We’re tremendously excited by the publication of our latest report, AgroEcoTech: How can Technology Accelerate a Transition to Agroecology, which we produced for the Soil Association. Following the recent publication of the National Food Strategy, the report examines how technology such as robotics, cultured meat, remote sensing and genome editing can support a shift towards more diverse and sustainable food systems. It further explores how these technologies can play a role in creating systems that nurture and utilise natural processes to remain productive.
The report identifies the risks associated with burgeoning technologies and particularly those that could lock farmers into environmentally, socially and economically detrimental practises. It concludes by presenting recommendations for how decision makers can influence the application of technologies to avoid unsustainable intensification and enhance a transition to agroecology.
In the foreword to the report, the Soil Association states; “It is clearer than ever from the findings of this research that few technologies are inherently ‘good’ or ‘evil’. It is how they are developed and used that matters. Technologies can and will accelerate the transition to agroecology that we so urgently need, but only if we get the governance right.”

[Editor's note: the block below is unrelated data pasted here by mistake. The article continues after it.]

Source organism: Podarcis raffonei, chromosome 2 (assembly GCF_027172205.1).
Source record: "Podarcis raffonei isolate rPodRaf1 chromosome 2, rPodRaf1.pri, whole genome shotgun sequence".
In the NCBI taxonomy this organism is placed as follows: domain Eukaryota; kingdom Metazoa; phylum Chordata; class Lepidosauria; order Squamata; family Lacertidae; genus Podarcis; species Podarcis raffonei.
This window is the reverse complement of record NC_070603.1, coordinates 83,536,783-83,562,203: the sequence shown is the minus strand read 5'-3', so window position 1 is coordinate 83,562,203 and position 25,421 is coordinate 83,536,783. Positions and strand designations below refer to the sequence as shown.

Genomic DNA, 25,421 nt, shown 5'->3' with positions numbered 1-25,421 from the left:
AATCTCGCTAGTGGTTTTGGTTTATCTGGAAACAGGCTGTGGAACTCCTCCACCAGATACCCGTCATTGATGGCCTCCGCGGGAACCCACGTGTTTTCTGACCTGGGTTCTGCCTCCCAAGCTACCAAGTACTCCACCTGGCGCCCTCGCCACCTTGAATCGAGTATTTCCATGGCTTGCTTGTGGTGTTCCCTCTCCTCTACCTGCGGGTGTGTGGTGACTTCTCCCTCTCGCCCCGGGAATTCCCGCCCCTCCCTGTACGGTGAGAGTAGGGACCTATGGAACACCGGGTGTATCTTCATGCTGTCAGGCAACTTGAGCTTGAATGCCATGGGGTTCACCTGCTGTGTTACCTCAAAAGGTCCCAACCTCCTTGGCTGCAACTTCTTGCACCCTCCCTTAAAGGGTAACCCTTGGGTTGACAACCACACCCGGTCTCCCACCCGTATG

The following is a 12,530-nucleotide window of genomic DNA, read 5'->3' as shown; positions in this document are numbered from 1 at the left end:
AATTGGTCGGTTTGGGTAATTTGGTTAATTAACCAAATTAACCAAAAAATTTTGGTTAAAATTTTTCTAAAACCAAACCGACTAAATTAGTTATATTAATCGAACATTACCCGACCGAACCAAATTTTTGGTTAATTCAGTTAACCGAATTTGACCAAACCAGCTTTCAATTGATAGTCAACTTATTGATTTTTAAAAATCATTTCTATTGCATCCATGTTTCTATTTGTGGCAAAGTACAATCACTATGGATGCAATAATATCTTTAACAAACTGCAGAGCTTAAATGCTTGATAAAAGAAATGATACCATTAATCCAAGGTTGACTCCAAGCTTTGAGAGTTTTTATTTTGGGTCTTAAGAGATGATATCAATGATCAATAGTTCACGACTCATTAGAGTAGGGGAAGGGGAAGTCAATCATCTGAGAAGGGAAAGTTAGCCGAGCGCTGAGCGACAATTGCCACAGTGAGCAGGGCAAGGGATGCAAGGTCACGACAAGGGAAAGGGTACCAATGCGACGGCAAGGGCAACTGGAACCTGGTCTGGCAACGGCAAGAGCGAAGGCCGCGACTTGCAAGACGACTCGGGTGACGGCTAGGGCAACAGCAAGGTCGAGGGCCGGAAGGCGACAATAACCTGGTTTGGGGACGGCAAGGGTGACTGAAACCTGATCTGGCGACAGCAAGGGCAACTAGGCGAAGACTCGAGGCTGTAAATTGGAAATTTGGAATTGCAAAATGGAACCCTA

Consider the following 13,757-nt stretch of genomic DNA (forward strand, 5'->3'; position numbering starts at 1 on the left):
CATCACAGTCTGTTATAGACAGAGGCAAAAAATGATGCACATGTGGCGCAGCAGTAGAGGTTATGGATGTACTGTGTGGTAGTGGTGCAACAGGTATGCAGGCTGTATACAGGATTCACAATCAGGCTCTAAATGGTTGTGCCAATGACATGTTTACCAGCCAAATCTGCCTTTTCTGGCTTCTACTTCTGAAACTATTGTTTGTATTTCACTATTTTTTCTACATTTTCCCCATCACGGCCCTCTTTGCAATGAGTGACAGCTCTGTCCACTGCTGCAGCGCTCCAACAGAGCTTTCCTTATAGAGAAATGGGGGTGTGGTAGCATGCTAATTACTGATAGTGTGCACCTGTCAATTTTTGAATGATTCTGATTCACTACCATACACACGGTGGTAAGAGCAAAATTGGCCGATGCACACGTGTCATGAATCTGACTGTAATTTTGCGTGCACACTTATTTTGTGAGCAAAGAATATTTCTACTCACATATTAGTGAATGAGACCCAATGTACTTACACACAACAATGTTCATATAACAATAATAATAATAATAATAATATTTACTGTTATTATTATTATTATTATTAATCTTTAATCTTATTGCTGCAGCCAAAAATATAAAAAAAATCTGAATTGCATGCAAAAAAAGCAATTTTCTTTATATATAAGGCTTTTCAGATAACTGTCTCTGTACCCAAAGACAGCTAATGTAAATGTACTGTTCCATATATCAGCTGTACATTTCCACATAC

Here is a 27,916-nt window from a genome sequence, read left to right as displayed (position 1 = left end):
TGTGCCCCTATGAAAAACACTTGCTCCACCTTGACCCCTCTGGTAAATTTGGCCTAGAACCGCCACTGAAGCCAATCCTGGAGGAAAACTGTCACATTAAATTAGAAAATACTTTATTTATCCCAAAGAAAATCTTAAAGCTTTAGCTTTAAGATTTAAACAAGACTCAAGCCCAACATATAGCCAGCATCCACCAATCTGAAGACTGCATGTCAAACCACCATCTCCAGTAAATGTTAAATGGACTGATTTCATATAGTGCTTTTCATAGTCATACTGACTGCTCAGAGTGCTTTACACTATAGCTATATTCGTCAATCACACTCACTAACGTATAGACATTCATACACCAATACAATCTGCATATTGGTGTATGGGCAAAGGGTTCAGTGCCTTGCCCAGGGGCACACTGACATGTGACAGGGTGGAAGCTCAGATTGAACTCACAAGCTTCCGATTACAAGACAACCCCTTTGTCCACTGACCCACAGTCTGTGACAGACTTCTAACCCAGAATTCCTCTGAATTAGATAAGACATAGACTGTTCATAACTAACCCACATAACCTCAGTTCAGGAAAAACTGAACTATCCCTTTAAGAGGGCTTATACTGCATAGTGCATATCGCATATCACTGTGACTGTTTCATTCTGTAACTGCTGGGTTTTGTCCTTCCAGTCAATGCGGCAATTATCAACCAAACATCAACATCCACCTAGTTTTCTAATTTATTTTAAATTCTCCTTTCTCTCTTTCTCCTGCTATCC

The report’s authors argue that agroecological systems have not been well served by the application of labour reducing technologies. Helen Browning, Group CEO of the Soil Association, says; “We have ripped out hedgerows and compacted our soil with heavy machinery to make farming work for tech. Now we need to make tech work for farming”.
It is obvious that there is a pressing need to realign technologies to work with diverse, sustainable food systems instead of suppressing them and this report aims to stimulate a discussion around how this could be achieved. George Chanarin of Cumulus Consultants, said; “This report reveals the need to work collaboratively and inclusively to define and communicate the future farming systems we want to work towards. Only then can we design and develop the technologies needed to make those systems a reality”.